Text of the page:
way to making america great again. and my world, it has been great for 91 years. only in america could my story have been told. i am here to say that i am easily the most fortunate, lucky sob on the planet. and followederseas by 17 year life experience in the ghetto, i discovered some god-given skills to play a child's game and landed with not much of a moral code other than the law of the streets, survival and self-interest at the college of the holy cross. then and now, one of the finest liberal arts schools in the country. , in my jesuit mentors answer to the eternal questions, what is it all about?
1:25 am
-- maximize your god-given skills in the areas of your choice and then reach out in your community and help in who areyou can those less fortunate, those who need a boost. and to the best of my ability, i have tried to do that. and i would like to think that the good lord has rewarded my feeble attempts by surrounding me at this point in my life, at this wonderful event -- oh boy, i screwed it up. no. twonds who have my back, my wonderful grandchildren -- let us introduce you both one more time, nicole and zachary. loving daughters both with
1:26 am
devoted partners and both who hover over me and make sure i take my pills on time. i cannot ask all of those friends to be identified but i would like to pay special senator joey friend manchin from west virginia who was directly responsible for my presence here today to receive this award. daughters, like my i know you took one bow, just a quick wave. they are both retired school teachers, both with distinguished careers in education and both wonderful replicas of their mother. sorry about that. , who put up with me for 63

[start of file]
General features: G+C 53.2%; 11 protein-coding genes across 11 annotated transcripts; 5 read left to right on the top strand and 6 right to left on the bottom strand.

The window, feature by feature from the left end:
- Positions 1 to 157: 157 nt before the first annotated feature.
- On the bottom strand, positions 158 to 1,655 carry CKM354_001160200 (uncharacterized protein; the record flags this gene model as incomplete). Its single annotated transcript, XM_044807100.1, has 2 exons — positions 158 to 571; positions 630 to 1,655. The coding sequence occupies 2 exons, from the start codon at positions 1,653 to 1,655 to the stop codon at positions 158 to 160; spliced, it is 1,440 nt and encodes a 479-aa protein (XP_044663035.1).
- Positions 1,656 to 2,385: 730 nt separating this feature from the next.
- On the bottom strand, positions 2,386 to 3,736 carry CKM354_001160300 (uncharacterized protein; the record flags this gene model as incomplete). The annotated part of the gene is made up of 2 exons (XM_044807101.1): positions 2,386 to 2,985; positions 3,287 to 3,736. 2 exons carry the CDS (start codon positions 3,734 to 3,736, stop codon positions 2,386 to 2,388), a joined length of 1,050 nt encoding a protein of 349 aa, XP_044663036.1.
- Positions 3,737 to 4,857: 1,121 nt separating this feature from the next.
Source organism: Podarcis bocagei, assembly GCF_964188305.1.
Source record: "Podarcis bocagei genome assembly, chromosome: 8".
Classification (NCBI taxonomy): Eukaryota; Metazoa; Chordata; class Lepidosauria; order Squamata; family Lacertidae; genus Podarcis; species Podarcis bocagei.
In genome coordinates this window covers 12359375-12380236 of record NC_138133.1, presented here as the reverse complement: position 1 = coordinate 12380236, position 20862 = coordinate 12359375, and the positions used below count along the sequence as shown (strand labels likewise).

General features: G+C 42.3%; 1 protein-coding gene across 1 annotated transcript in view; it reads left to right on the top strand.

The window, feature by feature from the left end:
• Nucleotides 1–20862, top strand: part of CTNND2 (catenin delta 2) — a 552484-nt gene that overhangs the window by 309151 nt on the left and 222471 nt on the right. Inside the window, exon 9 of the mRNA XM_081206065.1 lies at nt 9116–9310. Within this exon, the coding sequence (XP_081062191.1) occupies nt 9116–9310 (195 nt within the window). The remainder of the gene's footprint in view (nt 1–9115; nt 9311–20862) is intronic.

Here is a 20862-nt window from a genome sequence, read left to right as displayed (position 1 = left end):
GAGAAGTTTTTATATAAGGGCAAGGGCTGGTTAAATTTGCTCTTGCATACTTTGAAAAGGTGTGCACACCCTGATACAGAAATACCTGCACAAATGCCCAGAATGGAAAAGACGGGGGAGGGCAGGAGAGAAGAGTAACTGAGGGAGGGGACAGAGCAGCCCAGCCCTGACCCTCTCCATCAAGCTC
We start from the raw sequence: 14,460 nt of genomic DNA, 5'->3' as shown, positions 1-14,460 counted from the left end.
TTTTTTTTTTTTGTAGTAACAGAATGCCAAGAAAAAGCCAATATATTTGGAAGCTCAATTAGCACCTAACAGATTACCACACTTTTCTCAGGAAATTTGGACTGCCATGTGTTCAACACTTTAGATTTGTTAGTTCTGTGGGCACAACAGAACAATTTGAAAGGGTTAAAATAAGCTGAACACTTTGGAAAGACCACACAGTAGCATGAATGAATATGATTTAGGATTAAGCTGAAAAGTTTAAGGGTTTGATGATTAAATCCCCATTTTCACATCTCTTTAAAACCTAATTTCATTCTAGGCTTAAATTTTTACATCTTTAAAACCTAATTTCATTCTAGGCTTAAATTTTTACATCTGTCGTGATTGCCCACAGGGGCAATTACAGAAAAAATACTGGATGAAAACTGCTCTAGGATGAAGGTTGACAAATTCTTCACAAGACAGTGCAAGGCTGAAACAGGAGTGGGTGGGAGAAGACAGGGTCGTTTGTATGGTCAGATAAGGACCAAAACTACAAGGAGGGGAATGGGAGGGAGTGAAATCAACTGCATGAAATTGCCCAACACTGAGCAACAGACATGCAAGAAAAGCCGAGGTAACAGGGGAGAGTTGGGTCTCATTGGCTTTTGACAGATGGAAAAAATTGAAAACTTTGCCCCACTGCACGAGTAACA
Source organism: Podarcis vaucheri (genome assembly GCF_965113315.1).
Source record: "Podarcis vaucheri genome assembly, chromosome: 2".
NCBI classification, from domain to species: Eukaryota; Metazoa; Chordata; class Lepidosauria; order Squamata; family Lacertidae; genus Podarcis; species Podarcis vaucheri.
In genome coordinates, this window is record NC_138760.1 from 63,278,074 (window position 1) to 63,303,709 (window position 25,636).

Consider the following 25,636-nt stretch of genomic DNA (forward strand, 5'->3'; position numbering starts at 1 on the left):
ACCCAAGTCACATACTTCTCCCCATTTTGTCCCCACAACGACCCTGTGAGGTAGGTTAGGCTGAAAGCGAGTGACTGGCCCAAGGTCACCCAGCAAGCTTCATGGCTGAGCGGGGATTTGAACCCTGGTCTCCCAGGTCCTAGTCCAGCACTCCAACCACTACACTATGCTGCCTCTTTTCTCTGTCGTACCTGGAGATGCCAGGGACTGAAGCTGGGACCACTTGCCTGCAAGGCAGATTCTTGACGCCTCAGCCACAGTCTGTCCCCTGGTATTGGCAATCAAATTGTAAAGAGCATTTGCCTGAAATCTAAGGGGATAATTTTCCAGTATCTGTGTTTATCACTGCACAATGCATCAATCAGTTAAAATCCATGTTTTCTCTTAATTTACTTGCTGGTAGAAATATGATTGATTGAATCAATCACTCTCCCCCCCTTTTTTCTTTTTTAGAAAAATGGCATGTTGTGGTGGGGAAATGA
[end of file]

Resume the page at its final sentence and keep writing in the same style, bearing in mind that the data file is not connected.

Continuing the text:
1:27 am
-- that is why you should not invite old men to the white house. [laughter] we get emotional. -- 63 wonderful years while trying in her way to make the world a better place. earlierxhibit a to that reference to my good fortune, i refer to why we are here this afternoon. me tocknowledgment allows complete my life circle. i can stop chasing a bouncing ball. presidential medal of freedom allows me to reach a level of acceptance in our society i never once dreamed of. and it is very special for two other reasons, it allows me to join one of the most exclusive clubs on our planet and
1:28 am
secondly, mr. president, and i have lost the last sheet -- no, i am sorry, secondly mr. president, it is special because it is being presented by the most extraordinary president in my lifetime. -er" -- before roosevelt. thank you, sir. thank you to all of my friends and family for your attendance and your attention. peace. [applause] pres. trump: i would just like all, that wasof beautiful and congratulations to the family and all your friends. the last great athlete to get it was tiger woods three months ago. tiger got it.